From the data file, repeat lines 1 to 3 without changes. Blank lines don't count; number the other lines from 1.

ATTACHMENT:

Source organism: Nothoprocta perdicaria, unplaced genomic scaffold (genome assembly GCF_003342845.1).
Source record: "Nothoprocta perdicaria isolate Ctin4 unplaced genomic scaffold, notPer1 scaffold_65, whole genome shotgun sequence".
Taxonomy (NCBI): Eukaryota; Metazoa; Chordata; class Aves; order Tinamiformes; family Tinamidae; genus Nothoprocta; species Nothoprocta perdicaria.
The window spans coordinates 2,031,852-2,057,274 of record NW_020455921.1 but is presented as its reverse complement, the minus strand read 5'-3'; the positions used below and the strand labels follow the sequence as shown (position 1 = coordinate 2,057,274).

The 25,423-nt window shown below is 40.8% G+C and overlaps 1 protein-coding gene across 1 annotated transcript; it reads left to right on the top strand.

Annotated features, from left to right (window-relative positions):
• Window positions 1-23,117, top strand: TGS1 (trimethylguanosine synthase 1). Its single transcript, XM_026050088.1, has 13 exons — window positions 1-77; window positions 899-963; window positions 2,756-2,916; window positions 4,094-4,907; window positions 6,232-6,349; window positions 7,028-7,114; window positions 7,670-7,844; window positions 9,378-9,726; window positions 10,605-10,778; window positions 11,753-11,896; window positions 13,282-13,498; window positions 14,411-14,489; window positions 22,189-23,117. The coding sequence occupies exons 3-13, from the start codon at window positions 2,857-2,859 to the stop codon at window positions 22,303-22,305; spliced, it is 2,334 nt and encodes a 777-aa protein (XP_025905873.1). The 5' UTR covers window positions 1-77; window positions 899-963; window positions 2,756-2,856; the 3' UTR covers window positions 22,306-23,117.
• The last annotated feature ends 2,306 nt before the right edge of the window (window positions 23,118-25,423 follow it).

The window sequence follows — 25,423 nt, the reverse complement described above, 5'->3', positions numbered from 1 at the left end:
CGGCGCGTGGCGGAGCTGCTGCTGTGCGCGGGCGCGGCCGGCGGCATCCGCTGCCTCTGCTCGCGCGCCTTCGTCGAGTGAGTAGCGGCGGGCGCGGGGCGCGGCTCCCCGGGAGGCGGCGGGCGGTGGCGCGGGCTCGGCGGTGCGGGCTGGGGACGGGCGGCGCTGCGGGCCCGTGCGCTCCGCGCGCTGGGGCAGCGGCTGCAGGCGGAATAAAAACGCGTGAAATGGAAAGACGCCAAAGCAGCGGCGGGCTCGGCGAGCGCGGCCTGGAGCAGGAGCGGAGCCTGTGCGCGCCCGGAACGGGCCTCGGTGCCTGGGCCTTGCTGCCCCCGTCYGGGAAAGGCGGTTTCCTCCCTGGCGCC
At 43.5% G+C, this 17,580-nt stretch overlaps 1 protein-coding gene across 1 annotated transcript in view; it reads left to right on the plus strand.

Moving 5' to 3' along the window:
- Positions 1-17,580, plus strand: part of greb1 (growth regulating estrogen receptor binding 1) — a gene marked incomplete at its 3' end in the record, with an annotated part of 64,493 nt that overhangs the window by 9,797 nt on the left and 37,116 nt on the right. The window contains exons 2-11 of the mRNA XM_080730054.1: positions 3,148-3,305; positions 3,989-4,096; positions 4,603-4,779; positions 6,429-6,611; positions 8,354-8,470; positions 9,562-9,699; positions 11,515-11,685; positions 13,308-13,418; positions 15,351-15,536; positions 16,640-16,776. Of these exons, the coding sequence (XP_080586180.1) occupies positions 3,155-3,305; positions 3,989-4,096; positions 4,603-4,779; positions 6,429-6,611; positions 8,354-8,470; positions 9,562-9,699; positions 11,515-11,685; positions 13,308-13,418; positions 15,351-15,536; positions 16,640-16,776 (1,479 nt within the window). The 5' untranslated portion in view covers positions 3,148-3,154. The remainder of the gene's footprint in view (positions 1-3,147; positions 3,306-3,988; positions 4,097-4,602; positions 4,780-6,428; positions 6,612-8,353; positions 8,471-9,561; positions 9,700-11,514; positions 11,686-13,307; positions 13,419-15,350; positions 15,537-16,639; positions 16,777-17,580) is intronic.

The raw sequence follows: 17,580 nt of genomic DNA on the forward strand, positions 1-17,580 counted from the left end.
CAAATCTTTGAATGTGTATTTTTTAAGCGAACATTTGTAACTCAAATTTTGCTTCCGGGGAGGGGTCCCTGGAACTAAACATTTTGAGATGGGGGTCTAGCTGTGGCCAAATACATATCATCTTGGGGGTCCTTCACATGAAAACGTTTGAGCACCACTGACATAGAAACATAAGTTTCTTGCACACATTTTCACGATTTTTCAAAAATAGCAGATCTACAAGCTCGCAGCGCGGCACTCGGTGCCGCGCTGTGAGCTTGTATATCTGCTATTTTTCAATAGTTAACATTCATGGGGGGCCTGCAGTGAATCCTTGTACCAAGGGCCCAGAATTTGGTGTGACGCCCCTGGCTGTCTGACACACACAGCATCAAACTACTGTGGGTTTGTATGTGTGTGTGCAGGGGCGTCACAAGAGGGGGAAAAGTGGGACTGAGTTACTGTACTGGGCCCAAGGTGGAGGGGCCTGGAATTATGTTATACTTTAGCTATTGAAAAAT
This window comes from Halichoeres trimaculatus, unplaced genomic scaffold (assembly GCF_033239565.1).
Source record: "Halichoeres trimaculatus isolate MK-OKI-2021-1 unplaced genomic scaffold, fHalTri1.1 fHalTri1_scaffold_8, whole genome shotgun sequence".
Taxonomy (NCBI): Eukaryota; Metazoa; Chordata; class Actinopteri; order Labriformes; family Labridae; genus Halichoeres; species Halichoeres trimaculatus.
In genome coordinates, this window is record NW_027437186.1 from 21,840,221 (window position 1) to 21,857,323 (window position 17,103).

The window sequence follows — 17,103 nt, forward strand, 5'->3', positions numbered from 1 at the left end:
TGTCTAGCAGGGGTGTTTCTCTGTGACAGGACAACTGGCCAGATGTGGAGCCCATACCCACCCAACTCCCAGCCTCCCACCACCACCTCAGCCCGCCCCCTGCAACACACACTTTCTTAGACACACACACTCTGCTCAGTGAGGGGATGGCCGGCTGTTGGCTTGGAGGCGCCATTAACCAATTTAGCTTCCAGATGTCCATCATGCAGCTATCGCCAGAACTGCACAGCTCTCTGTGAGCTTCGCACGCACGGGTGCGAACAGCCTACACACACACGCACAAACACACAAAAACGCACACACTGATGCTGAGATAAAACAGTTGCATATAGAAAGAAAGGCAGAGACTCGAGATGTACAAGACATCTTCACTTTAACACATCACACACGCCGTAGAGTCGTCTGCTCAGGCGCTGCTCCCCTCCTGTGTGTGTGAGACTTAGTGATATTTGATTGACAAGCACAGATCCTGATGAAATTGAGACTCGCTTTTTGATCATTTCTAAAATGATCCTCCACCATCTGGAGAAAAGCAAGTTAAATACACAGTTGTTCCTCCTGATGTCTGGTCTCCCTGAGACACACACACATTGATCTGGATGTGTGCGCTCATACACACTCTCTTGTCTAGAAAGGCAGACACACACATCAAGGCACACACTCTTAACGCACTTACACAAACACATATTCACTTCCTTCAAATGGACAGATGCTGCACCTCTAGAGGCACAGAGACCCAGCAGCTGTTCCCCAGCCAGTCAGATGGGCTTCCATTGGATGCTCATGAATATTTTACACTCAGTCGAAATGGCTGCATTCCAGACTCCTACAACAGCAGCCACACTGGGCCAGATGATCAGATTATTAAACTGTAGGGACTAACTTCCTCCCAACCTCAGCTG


Source organism: Nothoprocta perdicaria, unplaced genomic scaffold (genome assembly GCF_003342845.1).
Source record: "Nothoprocta perdicaria isolate Ctin4 unplaced genomic scaffold, notPer1 scaffold_65, whole genome shotgun sequence".
Taxonomy (NCBI): Eukaryota; Metazoa; Chordata; class Aves; order Tinamiformes; family Tinamidae; genus Nothoprocta; species Nothoprocta perdicaria.